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conserve waterWater conservation ordinances may be incorporated into codes in a number of different sections depending on the subject area. For example, landscaping requirements may be in the zoning or land use code and plumbing requirements in the building code. Zoning, subdivision, and site planning standards are typically unique to each community and reflect the community’s vision on how it wants to grow. However, when developing building codes, communities usually work from accepted models due to the technical nature of these codes. This means that plumbing, electrical, and mechanical codes are selected from a national or international standard. In the case of plumbing codes, this is often the National Plumbing Code or the Uniform Plumbing Code.

Incorporating plumbing efficiency standards into the development code, along with other water conservation standards for new development, can prompt a decision-making process that can lead to adoption of more conserving plumbing standards than the national norms. For example, the EPA WaterSense New Home Specifications include more efficient plumbing fixtures than the national standards and include specifications for on-demand hot water systems that can be readily adopted into local code. Several communities in Cochise County have adopted WaterSense plumbing codes.

WaterSense is a voluntary program that promotes a market for water efficient products, which must pass rigorous efficiency and performance testing by a third party to be WaterSense approved and labeled. These products are widely available through well-known retail outlets at reasonable prices. EPA’s WaterSense New Home Specification guidelines establish criteria by which a new home could be labeled WaterSense. These guidelines can be incorporated into an indoor water conservation code and include standards for the following: service pressure, hot water delivery systems, toilets and flushing urinals, bathroom and kitchen faucets, showerheads and shower compartments, dishwashers, clothes washers, evaporative coolers, water softeners, and drinking water treatment systems. While the EPA Specification includes guidelines for outdoor irrigation, they may be more appropriate for areas outside the Southwest and for larger communities. WaterSense products generally use 20% less than their conventional counterparts.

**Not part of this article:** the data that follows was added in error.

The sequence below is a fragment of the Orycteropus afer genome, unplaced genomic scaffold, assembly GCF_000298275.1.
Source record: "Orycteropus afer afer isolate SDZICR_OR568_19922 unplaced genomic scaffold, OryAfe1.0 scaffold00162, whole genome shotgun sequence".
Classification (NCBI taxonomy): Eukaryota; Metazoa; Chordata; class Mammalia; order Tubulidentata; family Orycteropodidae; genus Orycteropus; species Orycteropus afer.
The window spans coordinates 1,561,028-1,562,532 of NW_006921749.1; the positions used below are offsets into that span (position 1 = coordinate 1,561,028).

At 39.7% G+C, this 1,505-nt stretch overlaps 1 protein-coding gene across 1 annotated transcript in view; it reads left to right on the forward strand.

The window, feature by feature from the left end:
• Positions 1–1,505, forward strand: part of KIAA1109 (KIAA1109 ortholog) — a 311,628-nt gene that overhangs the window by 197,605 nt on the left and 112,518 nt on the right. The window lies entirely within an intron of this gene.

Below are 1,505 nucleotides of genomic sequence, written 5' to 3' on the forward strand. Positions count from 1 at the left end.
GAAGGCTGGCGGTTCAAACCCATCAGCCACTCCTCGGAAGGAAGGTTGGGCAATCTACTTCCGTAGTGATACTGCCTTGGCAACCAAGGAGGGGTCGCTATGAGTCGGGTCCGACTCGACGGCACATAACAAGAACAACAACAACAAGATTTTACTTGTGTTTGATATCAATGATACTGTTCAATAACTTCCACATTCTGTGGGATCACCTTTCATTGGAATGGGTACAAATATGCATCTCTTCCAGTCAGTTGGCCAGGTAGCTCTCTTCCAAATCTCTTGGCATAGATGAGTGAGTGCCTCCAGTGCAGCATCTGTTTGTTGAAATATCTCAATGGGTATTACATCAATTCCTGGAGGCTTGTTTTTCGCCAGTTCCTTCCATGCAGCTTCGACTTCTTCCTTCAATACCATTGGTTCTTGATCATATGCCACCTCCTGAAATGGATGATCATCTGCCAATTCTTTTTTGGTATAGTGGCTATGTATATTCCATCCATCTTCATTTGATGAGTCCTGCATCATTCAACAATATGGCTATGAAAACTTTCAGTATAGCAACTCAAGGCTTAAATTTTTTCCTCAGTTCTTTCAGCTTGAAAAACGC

Combining water conservation and efficiency regulations into a separate chapter in a development code has several benefits. It allows for a coordinated evaluation of and update to all the community’s conservation standards; it highlights the importance of water conservation to the community as a component of development; and it presents all the water conservation requirements at a single location, which is an advantage to the public as well as to the development community.

Case Study: Sierra Vista Development Code Water Conservation Article